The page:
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Weak laws stymie the fight against torture

Weak laws stymie the fight against torture

When authorities discovered 27-year-old Mom Rithy chained to a wall in a Preah Sihanouk province rental house, gagged, badly beaten and missing a finger, they took swift action.

They arrested three suspects – two Russians and a Ukrainian – for having allegedly bound and mutilated Rithy as punishment for attempting to steal a cheap cell phone. The next day the provincial court charged the trio for the illegal detention and torture.

Though the charges in Rithy’s case may have seemed like a no-brainer, many torture cases go unreported every year. Even those that are reported often go unresolved, said the Cambodian Human Rights Action Committee and a handful of other rights groups at a conference on torture issues yesterday.

“In many cases, for us to convict a person, they use violence to make them confess,” said CHRAC Chairman Sok Sam Oeun at the event.

“The mandate of the investigating judge is to look into the evidence – both exculpatory and inculpatory evidence,” Sam Oeun, who is also executive director of the Cambodian Defenders Project, added. “But if he does not do so, they will still use the confession. So we must strengthen the capacity of judges.”

Many torture cases, he continued, go unpunished simply because torture is so ill-defined under Cambodian law.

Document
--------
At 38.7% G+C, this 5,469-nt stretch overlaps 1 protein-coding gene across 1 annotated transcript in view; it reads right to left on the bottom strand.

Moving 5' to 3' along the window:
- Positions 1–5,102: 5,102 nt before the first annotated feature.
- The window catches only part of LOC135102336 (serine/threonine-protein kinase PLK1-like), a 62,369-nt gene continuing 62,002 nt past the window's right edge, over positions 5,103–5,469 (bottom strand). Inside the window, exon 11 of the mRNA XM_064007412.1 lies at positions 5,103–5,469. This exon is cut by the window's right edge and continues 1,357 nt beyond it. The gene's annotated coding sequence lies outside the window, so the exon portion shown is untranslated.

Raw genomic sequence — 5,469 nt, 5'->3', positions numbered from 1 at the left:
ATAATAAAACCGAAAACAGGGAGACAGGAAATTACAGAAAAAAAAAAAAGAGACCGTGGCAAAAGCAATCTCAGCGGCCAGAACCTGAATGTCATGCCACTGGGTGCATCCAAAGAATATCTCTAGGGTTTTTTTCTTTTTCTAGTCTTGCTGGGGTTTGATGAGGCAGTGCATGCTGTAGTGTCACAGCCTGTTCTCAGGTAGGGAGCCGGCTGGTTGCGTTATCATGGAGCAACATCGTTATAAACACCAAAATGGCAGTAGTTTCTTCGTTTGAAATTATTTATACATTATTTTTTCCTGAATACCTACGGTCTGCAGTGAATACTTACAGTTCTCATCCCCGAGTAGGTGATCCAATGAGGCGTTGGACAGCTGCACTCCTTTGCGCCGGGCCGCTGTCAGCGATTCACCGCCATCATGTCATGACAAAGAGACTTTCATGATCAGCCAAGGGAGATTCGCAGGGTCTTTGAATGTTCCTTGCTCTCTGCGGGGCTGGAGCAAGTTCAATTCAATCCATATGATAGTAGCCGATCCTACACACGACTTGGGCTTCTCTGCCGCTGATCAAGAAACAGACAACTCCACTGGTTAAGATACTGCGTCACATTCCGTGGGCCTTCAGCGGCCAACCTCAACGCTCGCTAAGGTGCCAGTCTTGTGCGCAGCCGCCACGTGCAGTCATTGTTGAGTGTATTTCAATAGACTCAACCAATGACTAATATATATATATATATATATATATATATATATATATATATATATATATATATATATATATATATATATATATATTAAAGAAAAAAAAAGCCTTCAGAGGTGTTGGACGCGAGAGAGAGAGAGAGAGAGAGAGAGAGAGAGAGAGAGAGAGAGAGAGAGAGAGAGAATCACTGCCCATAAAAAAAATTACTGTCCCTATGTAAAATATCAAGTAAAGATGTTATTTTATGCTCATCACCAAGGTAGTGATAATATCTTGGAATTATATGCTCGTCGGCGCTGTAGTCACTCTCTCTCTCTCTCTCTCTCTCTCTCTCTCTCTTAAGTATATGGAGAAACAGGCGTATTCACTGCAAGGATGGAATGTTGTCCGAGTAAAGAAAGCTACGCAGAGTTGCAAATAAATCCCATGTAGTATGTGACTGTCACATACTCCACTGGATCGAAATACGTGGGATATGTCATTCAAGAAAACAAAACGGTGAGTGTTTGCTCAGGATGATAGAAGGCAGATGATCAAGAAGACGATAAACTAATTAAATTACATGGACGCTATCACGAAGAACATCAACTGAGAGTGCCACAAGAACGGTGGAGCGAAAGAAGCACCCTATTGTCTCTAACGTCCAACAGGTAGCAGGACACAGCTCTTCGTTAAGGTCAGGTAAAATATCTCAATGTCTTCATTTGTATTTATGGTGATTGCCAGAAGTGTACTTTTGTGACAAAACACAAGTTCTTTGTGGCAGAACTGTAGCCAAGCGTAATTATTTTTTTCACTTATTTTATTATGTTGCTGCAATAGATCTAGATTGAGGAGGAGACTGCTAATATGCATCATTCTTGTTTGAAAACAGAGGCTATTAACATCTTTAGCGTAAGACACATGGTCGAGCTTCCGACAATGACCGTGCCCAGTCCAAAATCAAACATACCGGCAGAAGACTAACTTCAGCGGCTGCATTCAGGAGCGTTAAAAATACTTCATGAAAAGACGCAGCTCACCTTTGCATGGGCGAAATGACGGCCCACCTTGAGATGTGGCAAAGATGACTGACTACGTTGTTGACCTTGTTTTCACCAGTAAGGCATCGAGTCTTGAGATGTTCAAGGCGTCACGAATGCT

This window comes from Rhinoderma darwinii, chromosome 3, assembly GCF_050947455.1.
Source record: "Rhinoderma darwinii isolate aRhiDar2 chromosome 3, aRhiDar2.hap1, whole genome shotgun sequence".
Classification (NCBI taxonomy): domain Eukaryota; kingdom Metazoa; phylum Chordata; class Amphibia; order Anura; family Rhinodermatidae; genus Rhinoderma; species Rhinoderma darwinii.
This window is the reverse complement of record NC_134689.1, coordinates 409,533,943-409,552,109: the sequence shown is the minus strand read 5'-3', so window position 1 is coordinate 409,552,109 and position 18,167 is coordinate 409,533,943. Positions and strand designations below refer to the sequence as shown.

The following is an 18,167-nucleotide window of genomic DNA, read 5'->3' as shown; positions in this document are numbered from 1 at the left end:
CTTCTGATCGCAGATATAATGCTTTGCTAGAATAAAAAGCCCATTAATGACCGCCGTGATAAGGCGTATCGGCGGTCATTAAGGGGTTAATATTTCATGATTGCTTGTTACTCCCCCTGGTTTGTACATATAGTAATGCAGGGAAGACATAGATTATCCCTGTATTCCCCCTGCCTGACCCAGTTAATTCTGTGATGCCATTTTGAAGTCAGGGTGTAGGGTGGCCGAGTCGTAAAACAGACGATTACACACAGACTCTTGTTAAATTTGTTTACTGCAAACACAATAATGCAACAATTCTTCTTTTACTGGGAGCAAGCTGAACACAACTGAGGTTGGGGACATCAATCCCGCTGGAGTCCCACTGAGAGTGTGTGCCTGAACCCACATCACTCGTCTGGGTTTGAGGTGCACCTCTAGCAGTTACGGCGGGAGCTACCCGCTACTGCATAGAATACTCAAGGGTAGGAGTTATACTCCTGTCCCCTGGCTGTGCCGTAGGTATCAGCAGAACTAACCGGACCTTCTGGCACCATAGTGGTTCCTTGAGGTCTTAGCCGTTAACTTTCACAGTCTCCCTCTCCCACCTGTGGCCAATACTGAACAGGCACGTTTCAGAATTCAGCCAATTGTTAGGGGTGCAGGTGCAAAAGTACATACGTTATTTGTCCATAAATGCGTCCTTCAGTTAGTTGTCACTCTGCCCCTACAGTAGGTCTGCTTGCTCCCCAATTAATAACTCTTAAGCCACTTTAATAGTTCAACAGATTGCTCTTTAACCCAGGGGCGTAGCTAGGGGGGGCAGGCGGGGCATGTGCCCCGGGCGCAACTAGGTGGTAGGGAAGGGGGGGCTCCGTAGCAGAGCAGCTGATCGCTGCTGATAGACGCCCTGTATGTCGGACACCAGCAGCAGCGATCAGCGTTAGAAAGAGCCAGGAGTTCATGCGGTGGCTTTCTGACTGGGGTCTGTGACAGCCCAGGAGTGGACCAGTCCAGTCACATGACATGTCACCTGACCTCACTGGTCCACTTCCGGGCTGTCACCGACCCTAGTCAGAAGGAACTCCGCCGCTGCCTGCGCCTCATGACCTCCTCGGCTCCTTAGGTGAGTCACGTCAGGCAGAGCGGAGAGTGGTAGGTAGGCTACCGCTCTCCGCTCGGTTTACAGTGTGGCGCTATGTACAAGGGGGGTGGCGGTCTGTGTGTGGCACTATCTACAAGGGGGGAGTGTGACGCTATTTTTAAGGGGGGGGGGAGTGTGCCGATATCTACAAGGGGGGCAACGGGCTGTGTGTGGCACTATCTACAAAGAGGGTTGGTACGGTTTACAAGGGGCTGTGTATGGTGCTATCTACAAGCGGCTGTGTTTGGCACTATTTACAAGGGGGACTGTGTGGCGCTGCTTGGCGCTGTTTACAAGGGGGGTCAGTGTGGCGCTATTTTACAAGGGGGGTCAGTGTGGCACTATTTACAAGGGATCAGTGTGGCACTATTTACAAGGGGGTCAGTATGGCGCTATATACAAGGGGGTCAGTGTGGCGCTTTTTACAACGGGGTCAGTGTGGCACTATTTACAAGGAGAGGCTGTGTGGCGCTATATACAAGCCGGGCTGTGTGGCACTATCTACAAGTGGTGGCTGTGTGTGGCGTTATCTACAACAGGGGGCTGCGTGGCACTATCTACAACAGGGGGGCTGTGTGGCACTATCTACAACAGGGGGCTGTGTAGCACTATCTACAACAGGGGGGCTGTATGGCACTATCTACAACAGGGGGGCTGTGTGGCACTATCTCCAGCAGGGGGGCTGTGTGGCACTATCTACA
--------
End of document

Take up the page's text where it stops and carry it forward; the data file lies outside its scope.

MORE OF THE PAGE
“Many [civil society organisations] focus on how to lobby on law reform, but in the last few years, many donors focus more on the grassroots,” Sam Oeun said, noting that demonstrating to affect change can’t be effective unless the legislation is reformed as well.

“But if the definition of torture is not clear, do we think there is less torture? If the law is not clear, then no one will be prosecuted.”

The poor definition of torture is especially troublesome when victims are intimidated psychologically, instead of physically, said Ny Chakrya, head of the human rights and legal aid section of the rights group Adhoc.

“Sometimes police don’t have to beat them. They may do a cruel act to a person in the room next to them to make them scared,” he said.

Adhoc has observed at least 141 cases of torture since 2010, a figure Chakrya said was almost certainly incomplete. The rights group Licadho reported 135 torture complaints in 2011 alone, a nearly 30 per cent rise over 2010.

“We need more participation from the state agents,” Chakrya said. “NGOs should not be seen as the opponent.”

Police spokesman Khieu Sopheak denied that torture was commonplace in Cambodia, but said that in any country “they could not say that there is no torture of suspects – even in America”.

Even so, he added, police don’t get too cosy with suspects.
“In Cambodia, we never sampeah (a traditional greeting) the suspects,” he said.

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